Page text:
Monty Halls is basking in the last of the summer sun

Monty Halls is basking in the last of the summer sun



22:38 GMT, 28 September 2012

Monty Halls is still lapping up the Indian sunshine

Monty Halls is still lapping up the Indian sunshine

We’re basking in the unseasonal warmth of an Indian summer down here at the moment.

Each sunny day feels like a gift, something stolen from autumn while its back was turned.

The restless winds have stilled, the sun has made a shy reappearance, and everything that makes a living along our ragged little stretch of coastline is out harvesting the final rays of warmth before winter sets in.

Quite frankly I’m happy to see the back of summer this year – it’s been swinging hysterically from one mood to another like a hormonal teenager. At least winter has an idea of what it’s supposed to be, a grey few months where the clouds hang over the coast and the sea heaves and churns.

Personally I can’t wait – more time to indulge in a bit of ‘pottering’.

This involves getting round to all those jobs I’ve been putting off for months. It also requires a vast number of coffees, and pauses for chat, which seems a very civilised way to pass the time.

But right now we’re at the vanguard of the sun worshippers, heading out in the boat most days, with Reuben on the bow as an unlikely figurehead, trailing drool and barking at the sea.

I’ve seen the mood of the great volcanic outcrop that is the Mewstone change over the past months, from the expectant clamour of spring, with new life the order of the day as eggs are laid, through the bedlam of summer where young are raised and the battles that rage are very much between life and death.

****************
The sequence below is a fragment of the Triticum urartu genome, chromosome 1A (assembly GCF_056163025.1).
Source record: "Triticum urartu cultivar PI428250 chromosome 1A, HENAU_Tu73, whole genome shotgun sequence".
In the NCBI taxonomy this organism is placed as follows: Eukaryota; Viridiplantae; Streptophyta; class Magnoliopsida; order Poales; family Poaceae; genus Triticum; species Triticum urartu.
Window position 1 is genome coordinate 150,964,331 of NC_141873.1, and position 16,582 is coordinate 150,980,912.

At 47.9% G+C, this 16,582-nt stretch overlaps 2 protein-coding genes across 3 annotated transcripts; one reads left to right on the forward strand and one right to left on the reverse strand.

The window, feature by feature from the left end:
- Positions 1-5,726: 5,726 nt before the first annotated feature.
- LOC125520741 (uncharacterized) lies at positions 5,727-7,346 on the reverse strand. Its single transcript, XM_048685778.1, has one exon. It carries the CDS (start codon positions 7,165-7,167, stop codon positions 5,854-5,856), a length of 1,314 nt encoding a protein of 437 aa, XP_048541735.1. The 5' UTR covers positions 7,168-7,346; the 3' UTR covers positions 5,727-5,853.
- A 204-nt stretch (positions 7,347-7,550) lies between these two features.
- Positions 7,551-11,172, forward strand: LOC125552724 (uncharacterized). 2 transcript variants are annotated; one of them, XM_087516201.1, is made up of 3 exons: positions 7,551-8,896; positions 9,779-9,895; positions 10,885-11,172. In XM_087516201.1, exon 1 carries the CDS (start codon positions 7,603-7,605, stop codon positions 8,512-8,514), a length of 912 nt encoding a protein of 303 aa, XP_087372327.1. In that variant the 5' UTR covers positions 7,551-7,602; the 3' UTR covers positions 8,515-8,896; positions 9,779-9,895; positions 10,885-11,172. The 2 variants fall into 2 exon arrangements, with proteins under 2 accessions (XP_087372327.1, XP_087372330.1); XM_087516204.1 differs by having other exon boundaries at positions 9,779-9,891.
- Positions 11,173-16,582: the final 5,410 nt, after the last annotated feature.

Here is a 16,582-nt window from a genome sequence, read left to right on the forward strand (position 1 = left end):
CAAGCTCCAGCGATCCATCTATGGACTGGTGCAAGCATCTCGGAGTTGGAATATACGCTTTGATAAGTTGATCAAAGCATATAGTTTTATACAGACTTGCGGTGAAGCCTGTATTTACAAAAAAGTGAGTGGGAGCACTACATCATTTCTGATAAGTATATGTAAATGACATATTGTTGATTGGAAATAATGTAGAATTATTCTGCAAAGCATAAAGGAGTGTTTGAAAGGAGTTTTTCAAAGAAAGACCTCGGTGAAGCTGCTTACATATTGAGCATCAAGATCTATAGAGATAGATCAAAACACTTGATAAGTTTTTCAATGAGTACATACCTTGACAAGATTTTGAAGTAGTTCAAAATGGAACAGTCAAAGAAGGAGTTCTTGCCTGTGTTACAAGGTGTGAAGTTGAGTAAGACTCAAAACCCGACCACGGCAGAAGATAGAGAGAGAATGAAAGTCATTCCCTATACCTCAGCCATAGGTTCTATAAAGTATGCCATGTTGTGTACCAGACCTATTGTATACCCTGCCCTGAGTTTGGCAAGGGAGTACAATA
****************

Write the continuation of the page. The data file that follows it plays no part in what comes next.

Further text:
What remains are the survivors – young cormorant, shag, and black-backed gulls. They swagger over the crags and fissures of the rock, no longer timorous infants but cawing adolescents, chasing harassed parents.

The adult birds just look knackered – a summer of foraging and feeding behind them. They seem as though they want to curl up with a good book, but can’t because they’ve got a large bundle of feathers and attitude following them at every turn. For the first time, I sympathise.

My daughter Isla is now ten months old. It’s incredible how a tiny little bundle can turn everything on its head. She is a pink hand grenade, shock and awe in a nappy.

Now she’s crawling it’s like living with an energetic raccoon. It may seem that her life is based around the key principles of anarchy and chaos, but – as with the scenes on the Mewstone – if one observes closely it’s possible to see that there is order and structure. Her day works to a strict timetable, which proceeds as follows…

Wake about 6am. Test bars of cot by shaking vigorously. Once it has been established that escape is not an option, bellow for attention.

Monty and his dog Reuben have been taking in the sights of black gulls

Monty and his dog Reuben have been taking in the sights of black gulls

Attention duly arrives in the form of room service provided by one of your two personal slaves, wearing a dressing gown and carrying a bottle of milk. Sit like an ageing duchess while the bottle is carefully held to your mouth. Finish milk and attempt to punch the slave in the face.

Thus fortified, it’s time to face the day. Having been carried into the kitchen, it’s time to explore everything at a height of 3ft and below. For some reason everything that should be on the floor – which is, of course, everything – has somehow made its way back onto the shelves overnight.

These objects must be meticulously pulled down and frisbeed across the carpet. Before each object is launched, a taste test is important, particularly if it is an old flip-flop, which should have the sole licked repeatedly. For some reason the slave may object to this, in which case it is key that one has a tantrum.

The slave may also pick something up, in which case it is very important the object is returned to the carpet as a matter of priority. Repeat this cycle in each room.

The slave will eventually put you to bed at 7pm or so, a muttering wreck of a man. Sleep comes relatively quickly – it is, after all, tiring being Isla.

And so as I edge past the Mewstone on another boat trip, I catch the eye of an exhausted looking herring gull being hotly pursued by it’s young. We exchange a look of complete understanding and as she turns to feed her offspring, cawing indulgently, I’m sure we both reflect that we wouldn’t have it any other way.